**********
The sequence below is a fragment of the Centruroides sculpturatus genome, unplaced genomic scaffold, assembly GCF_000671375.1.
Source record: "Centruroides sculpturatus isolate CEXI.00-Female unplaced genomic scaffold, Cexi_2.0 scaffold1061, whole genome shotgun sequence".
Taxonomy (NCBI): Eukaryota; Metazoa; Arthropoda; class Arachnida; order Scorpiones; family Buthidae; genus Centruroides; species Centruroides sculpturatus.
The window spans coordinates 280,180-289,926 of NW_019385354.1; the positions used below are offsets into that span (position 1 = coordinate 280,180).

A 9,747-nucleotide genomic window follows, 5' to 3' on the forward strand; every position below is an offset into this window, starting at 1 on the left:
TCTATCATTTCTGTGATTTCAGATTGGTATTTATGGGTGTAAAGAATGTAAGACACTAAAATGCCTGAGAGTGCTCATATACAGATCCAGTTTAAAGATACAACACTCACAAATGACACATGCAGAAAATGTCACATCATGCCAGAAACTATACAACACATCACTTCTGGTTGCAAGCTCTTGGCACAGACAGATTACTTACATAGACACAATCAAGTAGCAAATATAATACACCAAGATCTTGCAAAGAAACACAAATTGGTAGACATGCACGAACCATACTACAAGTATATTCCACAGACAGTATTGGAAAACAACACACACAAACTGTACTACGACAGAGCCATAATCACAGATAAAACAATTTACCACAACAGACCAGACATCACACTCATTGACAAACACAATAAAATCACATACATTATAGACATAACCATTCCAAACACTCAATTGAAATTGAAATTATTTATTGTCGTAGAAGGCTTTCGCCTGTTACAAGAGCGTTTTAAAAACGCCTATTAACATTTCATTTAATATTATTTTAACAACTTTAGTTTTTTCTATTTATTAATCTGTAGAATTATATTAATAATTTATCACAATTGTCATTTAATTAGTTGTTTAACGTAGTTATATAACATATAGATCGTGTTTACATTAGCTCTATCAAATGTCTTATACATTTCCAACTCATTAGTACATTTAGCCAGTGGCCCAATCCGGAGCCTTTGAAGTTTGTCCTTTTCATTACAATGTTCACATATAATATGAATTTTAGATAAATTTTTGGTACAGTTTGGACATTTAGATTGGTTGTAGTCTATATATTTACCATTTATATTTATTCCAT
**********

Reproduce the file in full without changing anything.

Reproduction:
The sequence below is a fragment of the Centruroides sculpturatus genome, unplaced genomic scaffold, assembly GCF_000671375.1.
Source record: "Centruroides sculpturatus isolate CEXI.00-Female unplaced genomic scaffold, Cexi_2.0 scaffold1061, whole genome shotgun sequence".
Taxonomy (NCBI): Eukaryota; Metazoa; Arthropoda; class Arachnida; order Scorpiones; family Buthidae; genus Centruroides; species Centruroides sculpturatus.
The window spans coordinates 280,180-289,926 of NW_019385354.1; the positions used below are offsets into that span (position 1 = coordinate 280,180).

A 9,747-nucleotide genomic window follows, 5' to 3' on the forward strand; every position below is an offset into this window, starting at 1 on the left:
TCTATCATTTCTGTGATTTCAGATTGGTATTTATGGGTGTAAAGAATGTAAGACACTAAAATGCCTGAGAGTGCTCATATACAGATCCAGTTTAAAGATACAACACTCACAAATGACACATGCAGAAAATGTCACATCATGCCAGAAACTATACAACACATCACTTCTGGTTGCAAGCTCTTGGCACAGACAGATTACTTACATAGACACAATCAAGTAGCAAATATAATACACCAAGATCTTGCAAAGAAACACAAATTGGTAGACATGCACGAACCATACTACAAGTATATTCCACAGACAGTATTGGAAAACAACACACACAAACTGTACTACGACAGAGCCATAATCACAGATAAAACAATTTACCACAACAGACCAGACATCACACTCATTGACAAACACAATAAAATCACATACATTATAGACATAACCATTCCAAACACTCAATTGAAATTGAAATTATTTATTGTCGTAGAAGGCTTTCGCCTGTTACAAGAGCGTTTTAAAAACGCCTATTAACATTTCATTTAATATTATTTTAACAACTTTAGTTTTTTCTATTTATTAATCTGTAGAATTATATTAATAATTTATCACAATTGTCATTTAATTAGTTGTTTAACGTAGTTATATAACATATAGATCGTGTTTACATTAGCTCTATCAAATGTCTTATACATTTCCAACTCATTAGTACATTTAGCCAGTGGCCCAATCCGGAGCCTTTGAAGTTTGTCCTTTTCATTACAATGTTCACATATAATATGAATTTTAGATAAATTTTTGGTACAGTTTGGACATTTAGATTGGTTGTAGTCTATATATTTACCATTTATATTTATTCCAT